Dr. Lawler Continues Lifelong Commitment to Children as Chair of American Psychological Association's Committee on Children, Youth and Families
As a former practitioner in mental health and child welfare services, Dr. Michael Lawler often receives questions from concerned parents looking for advice on the best ways to raise their children. Despite all of complex scientific information at his disposal, and often much to their surprise, his answer is always the same: Does your child know that you love them?
“Most people will grin when I ask that and say, ‘yes.’ And I say, ‘good, you can take a breather.’”
“Of course that doesn’t solve all things,” he continued, “but it is the foundation and fundamental element for everything. Our kids' capacity to form a relationship with us forms their ability to do that with others, which means they’ll have a community, which means they’ll have a better shot at a healthy life.”
Although that answer was undoubtedly informed by his work, the foundation of it was established long before he was President Lawler, or even Dr. Lawler. Instead, the heart of his advice comes from his days as a recent-college graduate working with runaways and homeless youths. Lawler took time to speak with those young men and women about their journeys and, time and time again, discovered that they were very similar to him despite the formidably complicated situations that had brought them to him.
“I was only about 21-years-old, and they were about the same age,” Dr. Lawler explained, “and the differences between us seemed marginal. Many of them, however, had experienced difficult childhood situations which seemed to contribute to mental health concerns that shaped their lives.”
It was clear to him, even then, that the experiences we have as children are capable of permanently altering us. Now, even after 35 years of work in health and human services, he still relies on those early lessons to inform and inspire his work. In fact, when he signed on to become the new president of Pacific Northwest University of Health Sciences, he did so under one agreement.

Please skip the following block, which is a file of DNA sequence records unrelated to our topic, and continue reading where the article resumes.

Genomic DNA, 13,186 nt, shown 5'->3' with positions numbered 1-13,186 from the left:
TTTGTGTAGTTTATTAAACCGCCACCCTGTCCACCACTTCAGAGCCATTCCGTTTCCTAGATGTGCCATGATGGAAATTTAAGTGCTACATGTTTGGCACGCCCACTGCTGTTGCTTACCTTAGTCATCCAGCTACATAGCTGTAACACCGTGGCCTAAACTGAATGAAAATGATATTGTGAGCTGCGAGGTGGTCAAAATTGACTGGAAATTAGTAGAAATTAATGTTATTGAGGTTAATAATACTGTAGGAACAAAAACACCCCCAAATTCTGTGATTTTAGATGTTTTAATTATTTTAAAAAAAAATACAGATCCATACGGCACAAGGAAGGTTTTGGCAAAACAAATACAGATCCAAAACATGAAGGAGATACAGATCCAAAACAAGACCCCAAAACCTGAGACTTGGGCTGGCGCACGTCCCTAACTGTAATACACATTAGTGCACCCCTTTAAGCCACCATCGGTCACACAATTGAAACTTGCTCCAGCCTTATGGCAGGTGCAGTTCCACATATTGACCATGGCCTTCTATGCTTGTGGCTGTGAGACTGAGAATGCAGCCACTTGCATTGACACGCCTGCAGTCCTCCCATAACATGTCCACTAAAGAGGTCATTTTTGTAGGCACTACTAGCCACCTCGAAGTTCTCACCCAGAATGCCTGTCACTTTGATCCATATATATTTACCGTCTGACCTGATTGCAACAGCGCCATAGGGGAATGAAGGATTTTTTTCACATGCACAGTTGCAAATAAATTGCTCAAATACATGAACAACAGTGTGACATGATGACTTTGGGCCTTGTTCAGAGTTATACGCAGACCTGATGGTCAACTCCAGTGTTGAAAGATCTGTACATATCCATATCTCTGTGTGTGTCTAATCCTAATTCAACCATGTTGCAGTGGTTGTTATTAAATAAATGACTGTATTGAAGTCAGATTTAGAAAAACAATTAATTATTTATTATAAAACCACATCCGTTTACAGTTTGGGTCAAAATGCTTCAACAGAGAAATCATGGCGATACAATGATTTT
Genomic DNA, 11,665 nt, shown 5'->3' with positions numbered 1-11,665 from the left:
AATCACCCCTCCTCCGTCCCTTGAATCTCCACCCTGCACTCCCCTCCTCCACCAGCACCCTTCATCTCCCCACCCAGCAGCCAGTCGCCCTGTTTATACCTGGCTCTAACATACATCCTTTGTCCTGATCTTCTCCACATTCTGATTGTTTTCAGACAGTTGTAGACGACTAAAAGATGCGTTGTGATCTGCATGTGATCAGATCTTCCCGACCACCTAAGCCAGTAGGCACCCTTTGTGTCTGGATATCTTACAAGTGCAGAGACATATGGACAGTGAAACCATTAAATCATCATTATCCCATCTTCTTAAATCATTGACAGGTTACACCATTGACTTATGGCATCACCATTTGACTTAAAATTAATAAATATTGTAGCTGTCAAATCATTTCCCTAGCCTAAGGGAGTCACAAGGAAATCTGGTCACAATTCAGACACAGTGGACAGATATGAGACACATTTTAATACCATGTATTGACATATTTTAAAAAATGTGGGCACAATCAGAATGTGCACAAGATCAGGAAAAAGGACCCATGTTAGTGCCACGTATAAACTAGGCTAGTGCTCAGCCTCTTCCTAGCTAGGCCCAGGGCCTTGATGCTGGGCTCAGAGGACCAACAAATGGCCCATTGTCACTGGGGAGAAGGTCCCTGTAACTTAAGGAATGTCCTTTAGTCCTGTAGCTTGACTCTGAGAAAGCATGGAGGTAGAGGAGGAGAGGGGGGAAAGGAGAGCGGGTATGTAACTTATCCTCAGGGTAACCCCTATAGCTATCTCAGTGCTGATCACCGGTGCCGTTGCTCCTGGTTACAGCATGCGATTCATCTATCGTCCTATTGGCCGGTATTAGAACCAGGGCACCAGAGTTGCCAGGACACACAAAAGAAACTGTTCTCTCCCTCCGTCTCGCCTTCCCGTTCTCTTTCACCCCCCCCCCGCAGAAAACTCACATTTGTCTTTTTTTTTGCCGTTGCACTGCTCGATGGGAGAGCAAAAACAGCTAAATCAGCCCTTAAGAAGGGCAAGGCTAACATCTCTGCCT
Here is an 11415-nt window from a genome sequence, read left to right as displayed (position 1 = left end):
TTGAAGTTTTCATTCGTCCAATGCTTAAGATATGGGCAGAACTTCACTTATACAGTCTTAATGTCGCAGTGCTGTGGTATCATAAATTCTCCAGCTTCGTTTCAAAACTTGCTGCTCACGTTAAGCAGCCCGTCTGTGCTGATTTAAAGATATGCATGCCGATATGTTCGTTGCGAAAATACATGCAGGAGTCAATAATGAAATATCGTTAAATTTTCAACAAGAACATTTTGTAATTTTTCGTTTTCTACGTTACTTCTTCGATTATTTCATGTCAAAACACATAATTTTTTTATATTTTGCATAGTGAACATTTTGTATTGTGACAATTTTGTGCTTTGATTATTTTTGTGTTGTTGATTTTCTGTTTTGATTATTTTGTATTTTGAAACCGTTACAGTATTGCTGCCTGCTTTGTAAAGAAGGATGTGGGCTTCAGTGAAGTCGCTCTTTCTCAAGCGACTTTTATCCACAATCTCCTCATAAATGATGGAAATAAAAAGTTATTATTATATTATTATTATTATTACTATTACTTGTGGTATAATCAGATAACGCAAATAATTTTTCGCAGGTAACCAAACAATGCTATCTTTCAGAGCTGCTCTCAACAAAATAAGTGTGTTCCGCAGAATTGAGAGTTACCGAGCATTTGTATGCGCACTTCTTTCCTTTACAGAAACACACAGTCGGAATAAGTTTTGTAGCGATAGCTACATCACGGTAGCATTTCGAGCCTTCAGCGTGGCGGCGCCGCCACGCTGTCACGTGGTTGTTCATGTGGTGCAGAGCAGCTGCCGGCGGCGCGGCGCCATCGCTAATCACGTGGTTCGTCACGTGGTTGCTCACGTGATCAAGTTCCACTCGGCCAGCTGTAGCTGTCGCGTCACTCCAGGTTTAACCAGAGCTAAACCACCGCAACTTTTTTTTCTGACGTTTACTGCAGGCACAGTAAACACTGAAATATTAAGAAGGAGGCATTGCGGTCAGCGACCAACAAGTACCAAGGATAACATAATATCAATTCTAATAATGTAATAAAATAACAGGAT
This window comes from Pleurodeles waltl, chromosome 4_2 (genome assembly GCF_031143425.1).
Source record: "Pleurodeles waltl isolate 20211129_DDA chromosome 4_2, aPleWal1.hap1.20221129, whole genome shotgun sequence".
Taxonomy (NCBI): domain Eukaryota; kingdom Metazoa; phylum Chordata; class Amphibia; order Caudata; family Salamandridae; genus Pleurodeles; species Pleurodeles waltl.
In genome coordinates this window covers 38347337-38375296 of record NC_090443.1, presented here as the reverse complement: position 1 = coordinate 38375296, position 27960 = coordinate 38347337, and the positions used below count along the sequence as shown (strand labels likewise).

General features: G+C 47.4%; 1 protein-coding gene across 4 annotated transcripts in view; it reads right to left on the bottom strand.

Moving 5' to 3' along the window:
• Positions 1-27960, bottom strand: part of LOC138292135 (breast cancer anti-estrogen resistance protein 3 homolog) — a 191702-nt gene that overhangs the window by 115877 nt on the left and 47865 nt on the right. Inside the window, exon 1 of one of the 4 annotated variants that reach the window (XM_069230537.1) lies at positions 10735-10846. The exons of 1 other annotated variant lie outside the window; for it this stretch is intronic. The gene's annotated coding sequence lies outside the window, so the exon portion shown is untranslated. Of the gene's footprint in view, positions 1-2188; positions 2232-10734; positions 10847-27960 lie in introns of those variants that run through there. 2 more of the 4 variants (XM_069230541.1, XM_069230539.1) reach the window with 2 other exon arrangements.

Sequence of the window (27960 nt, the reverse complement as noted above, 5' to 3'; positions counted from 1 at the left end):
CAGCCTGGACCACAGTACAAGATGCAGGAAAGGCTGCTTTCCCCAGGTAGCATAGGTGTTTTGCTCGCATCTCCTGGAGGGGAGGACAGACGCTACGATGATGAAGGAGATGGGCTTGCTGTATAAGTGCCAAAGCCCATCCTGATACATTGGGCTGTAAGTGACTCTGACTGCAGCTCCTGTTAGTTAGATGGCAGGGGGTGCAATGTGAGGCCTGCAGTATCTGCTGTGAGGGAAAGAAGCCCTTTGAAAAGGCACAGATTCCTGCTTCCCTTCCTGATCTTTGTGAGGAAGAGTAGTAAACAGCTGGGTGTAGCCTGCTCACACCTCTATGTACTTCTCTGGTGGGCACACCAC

“When I took this job, I said, ‘I’m going to devote myself entirely to this job, outside of this one thing.’” That one thing was a recent election to serve as the Chair of the American Psychological Associations Committee on Children, Youth and Families (CYF) — a role that encapsulates a lifetime of dedication to the health and wellness of children, youth and families everywhere.
“My role as Chair, and as President of PNWU, is an extension of who I’ve always been,” said Dr. Lawler, speaking from his Presidents Office in Yakima, WA. “Whether I’m out serving one person — like those young men and women I met when I was 21 — serving one family, or working with millions of people across our five-state region, it’s not all that different. The values are the same; the focus on health and healing is the same.”
As the 2019 Chair of the CYF, Dr. Lawler aims to foster national conversations about the childhood psychological experiences that have shaped his life’s work, and the lives of so many of the people he has worked with throughout his storied career.
The CYF, which was established in August of 1985, aims to ensure that children, youth and families receive the full attention of APA by functioning as a catalyst, interacting with and making recommendations to the various parts of the APA's governing structure, to the APA's membership and to relevant divisions and other groups.
“Our job is to ensure that our work is reaching all populations, and that we’re responding to the needs of people from all walks of life” said Dr. Lawler. “By making sure that the public is aware of the science relative to psychology, we can help people to make good decisions for their families and their communities.”
In the constant shifting world of science and psychology, the committee works as a sort of clearing house for the country on psychological issues relating to children, youth and families. Although the term of a Chair is only one year, Dr. Lawler sees the role as one of the most important things he’s been a part of.
“My shared ideas serve as a representation of the expertise of our committee, which is a representation of the entire APA,” he explained. “As a practitioner I was able to work with individuals and families. As I leveled my career I saw the capacity to do that as an administrator, and further, what benefit I could bring to these groups through research. This role has allowed me to broaden that so that we can continue working to help people become healthy. The investment we make in children, families and youth has an immense impact on everything, and I am so proud to be a part of this important work.”